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Iraq and its regions: Baghdad-provincial relations after Mosul and Kirkuk

Middle East Centre (2018) Iraq and its regions: Baghdad-provincial relations after Mosul and Kirkuk. . LSE Middle East Centre, London, UK.

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Abstract

The period from July 2017 to May 2018 could prove transformational for Iraq. In July 2017, Iraqi government forces liberated Mosul from Islamic State (IS). In the aftermath of that victory, President of the Kurdistan Regional Government (KRG) Masoud Barzani pushed ahead with a referendum on Kurdish independence to enhance Erbil’s bargaining power in its disputes with Baghdad. This backfired and instead the Iraqi Prime Minister, Haider al-Abadi, ordered Iraqi forces into Kirkuk, the disputed territory between Baghdad and Erbil, in October 2017. These momentous events form the background against which Iraq will vote in the May 2018 national elections. This vote will not only decide if Abadi gets a second term, but also whether Iraq has moved beyond the divisive sectarian rhetoric that has dominated the country’s post-regime change politics. The LSE Middle East Centre convened a workshop on 15 January 2018, bringing together Iraqi political analysts and decision-makers with other experts on Iraq. The workshop examined the major dynamics that will shape Iraqi politics going forward and drive the relationship between Baghdad and other regions of Iraq, as well as between state and society. The workshop was split into four sessions. The first examined the current political balance of power in the run-up to the May 2018 elections and the potential alliances emerging among the Iraqi ruling elite. The second highlighted the fraught relationship between the capital and the provinces, and asked whether a programme of federal decentralisation was viable. The third looked at the security sector and the dilemma of multiple actors reserving the right to exercise coercive power within Iraq, including the Iraqi Army, the Hashd al-Sha‘abi and the Peshmerga. The final panel discussed the possibility of resetting relations between Baghdad and Erbil, and the weak position the KRG now finds itself in. This report provides a summary of the presentations and discussion.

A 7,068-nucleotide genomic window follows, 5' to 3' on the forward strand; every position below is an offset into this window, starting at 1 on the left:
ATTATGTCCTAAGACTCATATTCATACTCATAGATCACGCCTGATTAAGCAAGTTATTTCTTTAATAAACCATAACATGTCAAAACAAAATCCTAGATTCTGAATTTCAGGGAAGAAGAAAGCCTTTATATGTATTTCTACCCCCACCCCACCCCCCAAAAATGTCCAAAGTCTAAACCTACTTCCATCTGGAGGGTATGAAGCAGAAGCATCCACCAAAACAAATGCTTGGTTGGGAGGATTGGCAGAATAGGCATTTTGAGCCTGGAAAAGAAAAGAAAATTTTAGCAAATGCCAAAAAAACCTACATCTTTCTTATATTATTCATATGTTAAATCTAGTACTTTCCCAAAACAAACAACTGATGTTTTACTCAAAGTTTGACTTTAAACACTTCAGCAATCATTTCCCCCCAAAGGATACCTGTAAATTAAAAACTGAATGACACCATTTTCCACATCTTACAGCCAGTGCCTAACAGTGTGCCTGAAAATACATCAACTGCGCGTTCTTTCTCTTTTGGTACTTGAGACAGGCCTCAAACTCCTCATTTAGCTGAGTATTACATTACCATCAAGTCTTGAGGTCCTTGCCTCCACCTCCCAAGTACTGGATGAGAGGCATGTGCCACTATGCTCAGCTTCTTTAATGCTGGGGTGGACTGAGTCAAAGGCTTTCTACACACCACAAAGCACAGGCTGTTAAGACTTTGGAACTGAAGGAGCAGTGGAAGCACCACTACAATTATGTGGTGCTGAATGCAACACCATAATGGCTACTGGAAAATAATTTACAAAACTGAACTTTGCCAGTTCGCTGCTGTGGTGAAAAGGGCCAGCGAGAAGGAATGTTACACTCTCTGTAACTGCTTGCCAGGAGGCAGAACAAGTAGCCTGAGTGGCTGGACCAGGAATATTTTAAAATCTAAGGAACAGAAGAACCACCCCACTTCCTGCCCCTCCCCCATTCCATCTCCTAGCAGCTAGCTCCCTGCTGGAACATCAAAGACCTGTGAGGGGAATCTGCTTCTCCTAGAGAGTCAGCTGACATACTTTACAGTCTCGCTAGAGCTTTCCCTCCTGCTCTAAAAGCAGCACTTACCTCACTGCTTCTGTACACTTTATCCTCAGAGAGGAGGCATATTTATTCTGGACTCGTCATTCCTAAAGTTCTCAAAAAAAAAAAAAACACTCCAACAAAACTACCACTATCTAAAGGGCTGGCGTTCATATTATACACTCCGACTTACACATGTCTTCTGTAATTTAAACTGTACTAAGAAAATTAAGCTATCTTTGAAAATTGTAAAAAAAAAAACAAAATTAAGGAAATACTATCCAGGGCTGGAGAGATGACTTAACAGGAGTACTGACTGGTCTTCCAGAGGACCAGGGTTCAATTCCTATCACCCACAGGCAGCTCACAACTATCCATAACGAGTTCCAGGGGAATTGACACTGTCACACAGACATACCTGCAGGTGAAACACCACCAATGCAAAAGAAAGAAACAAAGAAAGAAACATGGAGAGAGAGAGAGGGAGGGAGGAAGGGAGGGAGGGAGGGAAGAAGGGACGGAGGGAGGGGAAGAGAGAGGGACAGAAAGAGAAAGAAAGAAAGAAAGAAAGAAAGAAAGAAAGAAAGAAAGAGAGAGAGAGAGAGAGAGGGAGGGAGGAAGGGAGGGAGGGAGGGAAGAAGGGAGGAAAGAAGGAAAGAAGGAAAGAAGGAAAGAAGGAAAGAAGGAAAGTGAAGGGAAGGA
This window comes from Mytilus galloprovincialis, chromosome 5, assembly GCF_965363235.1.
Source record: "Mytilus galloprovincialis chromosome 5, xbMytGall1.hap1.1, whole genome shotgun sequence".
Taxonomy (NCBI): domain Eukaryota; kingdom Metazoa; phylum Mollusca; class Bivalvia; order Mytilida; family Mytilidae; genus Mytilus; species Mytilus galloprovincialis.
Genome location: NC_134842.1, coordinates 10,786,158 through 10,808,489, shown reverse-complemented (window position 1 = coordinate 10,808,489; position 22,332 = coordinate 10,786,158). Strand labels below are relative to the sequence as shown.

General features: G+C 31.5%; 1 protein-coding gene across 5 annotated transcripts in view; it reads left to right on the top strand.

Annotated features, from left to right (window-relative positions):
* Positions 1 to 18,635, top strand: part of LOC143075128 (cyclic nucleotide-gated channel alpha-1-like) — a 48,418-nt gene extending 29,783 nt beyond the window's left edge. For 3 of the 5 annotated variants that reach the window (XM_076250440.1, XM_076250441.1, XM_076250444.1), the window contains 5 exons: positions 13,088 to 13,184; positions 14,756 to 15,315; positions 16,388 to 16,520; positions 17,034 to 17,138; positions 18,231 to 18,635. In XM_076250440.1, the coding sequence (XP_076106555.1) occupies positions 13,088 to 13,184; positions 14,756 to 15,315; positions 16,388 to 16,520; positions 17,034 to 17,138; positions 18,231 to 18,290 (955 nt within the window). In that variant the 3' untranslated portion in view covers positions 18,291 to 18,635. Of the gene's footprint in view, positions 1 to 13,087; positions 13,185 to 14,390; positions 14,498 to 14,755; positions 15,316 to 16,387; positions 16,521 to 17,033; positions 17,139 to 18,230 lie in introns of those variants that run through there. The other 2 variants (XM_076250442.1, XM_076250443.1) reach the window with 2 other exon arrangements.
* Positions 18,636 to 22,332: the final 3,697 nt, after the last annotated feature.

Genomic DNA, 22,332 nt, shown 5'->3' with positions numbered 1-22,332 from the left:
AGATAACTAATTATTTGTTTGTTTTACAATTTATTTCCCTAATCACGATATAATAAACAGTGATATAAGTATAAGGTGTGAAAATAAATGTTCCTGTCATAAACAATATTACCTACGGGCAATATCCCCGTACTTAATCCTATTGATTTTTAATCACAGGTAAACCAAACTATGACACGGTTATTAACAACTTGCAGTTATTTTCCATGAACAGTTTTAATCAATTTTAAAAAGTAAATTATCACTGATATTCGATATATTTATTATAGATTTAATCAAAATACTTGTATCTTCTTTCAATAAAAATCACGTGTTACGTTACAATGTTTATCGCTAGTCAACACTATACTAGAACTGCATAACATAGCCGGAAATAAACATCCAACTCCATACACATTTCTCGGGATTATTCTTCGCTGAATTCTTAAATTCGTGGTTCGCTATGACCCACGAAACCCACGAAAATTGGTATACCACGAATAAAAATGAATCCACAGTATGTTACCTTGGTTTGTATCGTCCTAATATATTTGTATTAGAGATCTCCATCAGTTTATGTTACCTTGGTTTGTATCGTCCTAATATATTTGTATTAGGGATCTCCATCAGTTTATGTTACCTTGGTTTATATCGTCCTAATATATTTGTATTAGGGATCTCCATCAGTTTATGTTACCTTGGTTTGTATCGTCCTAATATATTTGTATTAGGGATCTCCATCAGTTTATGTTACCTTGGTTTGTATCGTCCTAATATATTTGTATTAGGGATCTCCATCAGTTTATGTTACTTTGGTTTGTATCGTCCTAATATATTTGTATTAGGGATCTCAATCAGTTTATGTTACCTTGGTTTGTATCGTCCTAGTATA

Item Type: Monograph (Report)
Official URL: http://www.lse.ac.uk/middle-east-centre/publicatio...
Additional Information: © 2018 LSE Middle East Centre
Divisions: Middle East Centre
Subjects: J Political Science > JQ Political institutions Asia
Sets: Research centres and groups > Middle East Centre
Date Deposited: 15 Mar 2018 12:23
Last Modified: 08 Oct 2020 23:20
URI: http://eprints.lse.ac.uk/id/eprint/87228

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